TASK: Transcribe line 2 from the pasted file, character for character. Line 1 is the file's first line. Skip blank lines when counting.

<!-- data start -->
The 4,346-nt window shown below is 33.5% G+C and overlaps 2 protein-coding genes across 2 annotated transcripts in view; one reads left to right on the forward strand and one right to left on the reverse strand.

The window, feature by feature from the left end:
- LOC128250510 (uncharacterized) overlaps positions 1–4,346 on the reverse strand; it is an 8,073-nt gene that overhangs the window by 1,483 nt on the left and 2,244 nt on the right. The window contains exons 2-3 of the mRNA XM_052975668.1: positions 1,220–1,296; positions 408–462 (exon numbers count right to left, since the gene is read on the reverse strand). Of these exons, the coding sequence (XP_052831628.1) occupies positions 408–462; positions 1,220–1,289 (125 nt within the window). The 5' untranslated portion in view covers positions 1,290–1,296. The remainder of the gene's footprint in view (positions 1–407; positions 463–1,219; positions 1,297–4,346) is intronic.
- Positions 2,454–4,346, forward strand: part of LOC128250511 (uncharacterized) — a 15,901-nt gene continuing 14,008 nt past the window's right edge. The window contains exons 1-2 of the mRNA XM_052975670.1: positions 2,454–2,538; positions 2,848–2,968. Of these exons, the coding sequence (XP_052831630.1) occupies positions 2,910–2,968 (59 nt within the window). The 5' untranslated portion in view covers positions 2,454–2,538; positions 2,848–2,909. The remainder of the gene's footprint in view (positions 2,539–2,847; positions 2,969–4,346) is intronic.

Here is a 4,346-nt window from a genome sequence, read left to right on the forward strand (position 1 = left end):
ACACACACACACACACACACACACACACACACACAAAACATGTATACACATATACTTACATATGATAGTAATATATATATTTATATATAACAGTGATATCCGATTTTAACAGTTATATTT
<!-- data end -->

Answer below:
The window, feature by feature from the left end: